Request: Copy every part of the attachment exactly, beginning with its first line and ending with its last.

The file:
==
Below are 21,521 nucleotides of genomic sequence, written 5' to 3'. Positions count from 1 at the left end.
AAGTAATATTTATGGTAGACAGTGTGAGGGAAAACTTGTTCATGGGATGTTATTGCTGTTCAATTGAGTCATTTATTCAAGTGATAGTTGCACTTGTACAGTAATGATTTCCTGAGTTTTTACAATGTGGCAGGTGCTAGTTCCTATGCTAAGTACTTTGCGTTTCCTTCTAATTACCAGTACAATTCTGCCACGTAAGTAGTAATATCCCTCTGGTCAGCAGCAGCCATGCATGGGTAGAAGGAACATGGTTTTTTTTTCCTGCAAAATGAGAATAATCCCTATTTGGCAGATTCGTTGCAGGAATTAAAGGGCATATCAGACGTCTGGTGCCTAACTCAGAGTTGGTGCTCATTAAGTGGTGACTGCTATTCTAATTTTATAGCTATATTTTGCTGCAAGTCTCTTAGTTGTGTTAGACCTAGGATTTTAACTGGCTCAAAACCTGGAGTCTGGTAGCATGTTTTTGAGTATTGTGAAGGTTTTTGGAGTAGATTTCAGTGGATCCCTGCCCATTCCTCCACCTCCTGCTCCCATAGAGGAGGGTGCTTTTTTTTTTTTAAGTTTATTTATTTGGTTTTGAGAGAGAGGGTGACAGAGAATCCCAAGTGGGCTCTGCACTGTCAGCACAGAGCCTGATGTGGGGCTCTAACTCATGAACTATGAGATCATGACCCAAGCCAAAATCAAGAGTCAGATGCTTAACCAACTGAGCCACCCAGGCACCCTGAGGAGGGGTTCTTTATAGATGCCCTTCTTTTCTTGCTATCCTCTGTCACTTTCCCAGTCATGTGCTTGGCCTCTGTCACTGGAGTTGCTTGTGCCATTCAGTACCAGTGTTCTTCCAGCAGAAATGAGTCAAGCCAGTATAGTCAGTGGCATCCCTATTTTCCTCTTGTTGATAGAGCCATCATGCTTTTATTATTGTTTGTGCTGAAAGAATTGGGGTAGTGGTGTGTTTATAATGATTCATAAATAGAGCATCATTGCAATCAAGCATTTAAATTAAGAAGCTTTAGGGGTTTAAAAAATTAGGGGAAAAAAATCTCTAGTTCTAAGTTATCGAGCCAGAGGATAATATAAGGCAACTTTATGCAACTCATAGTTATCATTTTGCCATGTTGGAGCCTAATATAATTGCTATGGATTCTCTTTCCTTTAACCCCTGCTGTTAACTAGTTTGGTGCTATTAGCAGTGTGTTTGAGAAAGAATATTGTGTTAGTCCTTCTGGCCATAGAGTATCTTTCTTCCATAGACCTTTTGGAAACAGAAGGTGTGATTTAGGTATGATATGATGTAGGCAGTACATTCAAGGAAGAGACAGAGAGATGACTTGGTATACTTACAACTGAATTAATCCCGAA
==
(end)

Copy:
Below are 21,521 nucleotides of genomic sequence, written 5' to 3'. Positions count from 1 at the left end.
AAGTAATATTTATGGTAGACAGTGTGAGGGAAAACTTGTTCATGGGATGTTATTGCTGTTCAATTGAGTCATTTATTCAAGTGATAGTTGCACTTGTACAGTAATGATTTCCTGAGTTTTTACAATGTGGCAGGTGCTAGTTCCTATGCTAAGTACTTTGCGTTTCCTTCTAATTACCAGTACAATTCTGCCACGTAAGTAGTAATATCCCTCTGGTCAGCAGCAGCCATGCATGGGTAGAAGGAACATGGTTTTTTTTTCCTGCAAAATGAGAATAATCCCTATTTGGCAGATTCGTTGCAGGAATTAAAGGGCATATCAGACGTCTGGTGCCTAACTCAGAGTTGGTGCTCATTAAGTGGTGACTGCTATTCTAATTTTATAGCTATATTTTGCTGCAAGTCTCTTAGTTGTGTTAGACCTAGGATTTTAACTGGCTCAAAACCTGGAGTCTGGTAGCATGTTTTTGAGTATTGTGAAGGTTTTTGGAGTAGATTTCAGTGGATCCCTGCCCATTCCTCCACCTCCTGCTCCCATAGAGGAGGGTGCTTTTTTTTTTTTAAGTTTATTTATTTGGTTTTGAGAGAGAGGGTGACAGAGAATCCCAAGTGGGCTCTGCACTGTCAGCACAGAGCCTGATGTGGGGCTCTAACTCATGAACTATGAGATCATGACCCAAGCCAAAATCAAGAGTCAGATGCTTAACCAACTGAGCCACCCAGGCACCCTGAGGAGGGGTTCTTTATAGATGCCCTTCTTTTCTTGCTATCCTCTGTCACTTTCCCAGTCATGTGCTTGGCCTCTGTCACTGGAGTTGCTTGTGCCATTCAGTACCAGTGTTCTTCCAGCAGAAATGAGTCAAGCCAGTATAGTCAGTGGCATCCCTATTTTCCTCTTGTTGATAGAGCCATCATGCTTTTATTATTGTTTGTGCTGAAAGAATTGGGGTAGTGGTGTGTTTATAATGATTCATAAATAGAGCATCATTGCAATCAAGCATTTAAATTAAGAAGCTTTAGGGGTTTAAAAAATTAGGGGAAAAAAATCTCTAGTTCTAAGTTATCGAGCCAGAGGATAATATAAGGCAACTTTATGCAACTCATAGTTATCATTTTGCCATGTTGGAGCCTAATATAATTGCTATGGATTCTCTTTCCTTTAACCCCTGCTGTTAACTAGTTTGGTGCTATTAGCAGTGTGTTTGAGAAAGAATATTGTGTTAGTCCTTCTGGCCATAGAGTATCTTTCTTCCATAGACCTTTTGGAAACAGAAGGTGTGATTTAGGTATGATATGATGTAGGCAGTACATTCAAGGAAGAGACAGAGAGATGACTTGGTATACTTACAACTGAATTAATCCCGAA